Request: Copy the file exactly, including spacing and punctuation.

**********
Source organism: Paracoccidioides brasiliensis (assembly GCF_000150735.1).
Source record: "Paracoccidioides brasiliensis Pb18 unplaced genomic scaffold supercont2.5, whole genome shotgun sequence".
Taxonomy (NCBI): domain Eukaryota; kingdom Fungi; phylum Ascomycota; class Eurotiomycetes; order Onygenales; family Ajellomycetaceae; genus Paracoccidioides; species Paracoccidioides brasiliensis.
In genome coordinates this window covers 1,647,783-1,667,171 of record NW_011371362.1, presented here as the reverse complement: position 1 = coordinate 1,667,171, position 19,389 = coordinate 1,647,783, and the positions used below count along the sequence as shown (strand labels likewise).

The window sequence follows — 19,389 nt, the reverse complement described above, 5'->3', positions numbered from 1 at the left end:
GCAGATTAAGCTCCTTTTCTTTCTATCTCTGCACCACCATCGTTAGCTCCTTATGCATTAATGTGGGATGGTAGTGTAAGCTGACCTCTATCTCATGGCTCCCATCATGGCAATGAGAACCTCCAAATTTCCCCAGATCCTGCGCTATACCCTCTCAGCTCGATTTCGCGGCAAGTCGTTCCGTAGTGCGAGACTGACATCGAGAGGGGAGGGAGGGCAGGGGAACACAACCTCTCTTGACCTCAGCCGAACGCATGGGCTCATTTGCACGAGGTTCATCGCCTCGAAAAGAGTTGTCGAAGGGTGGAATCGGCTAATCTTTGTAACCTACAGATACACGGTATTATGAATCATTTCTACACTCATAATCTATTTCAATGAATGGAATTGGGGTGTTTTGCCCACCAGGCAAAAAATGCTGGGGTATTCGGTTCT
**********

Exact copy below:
Source organism: Paracoccidioides brasiliensis (assembly GCF_000150735.1).
Source record: "Paracoccidioides brasiliensis Pb18 unplaced genomic scaffold supercont2.5, whole genome shotgun sequence".
Taxonomy (NCBI): domain Eukaryota; kingdom Fungi; phylum Ascomycota; class Eurotiomycetes; order Onygenales; family Ajellomycetaceae; genus Paracoccidioides; species Paracoccidioides brasiliensis.
In genome coordinates this window covers 1,647,783-1,667,171 of record NW_011371362.1, presented here as the reverse complement: position 1 = coordinate 1,667,171, position 19,389 = coordinate 1,647,783, and the positions used below count along the sequence as shown (strand labels likewise).

The window sequence follows — 19,389 nt, the reverse complement described above, 5'->3', positions numbered from 1 at the left end:
GCAGATTAAGCTCCTTTTCTTTCTATCTCTGCACCACCATCGTTAGCTCCTTATGCATTAATGTGGGATGGTAGTGTAAGCTGACCTCTATCTCATGGCTCCCATCATGGCAATGAGAACCTCCAAATTTCCCCAGATCCTGCGCTATACCCTCTCAGCTCGATTTCGCGGCAAGTCGTTCCGTAGTGCGAGACTGACATCGAGAGGGGAGGGAGGGCAGGGGAACACAACCTCTCTTGACCTCAGCCGAACGCATGGGCTCATTTGCACGAGGTTCATCGCCTCGAAAAGAGTTGTCGAAGGGTGGAATCGGCTAATCTTTGTAACCTACAGATACACGGTATTATGAATCATTTCTACACTCATAATCTATTTCAATGAATGGAATTGGGGTGTTTTGCCCACCAGGCAAAAAATGCTGGGGTATTCGGTTCT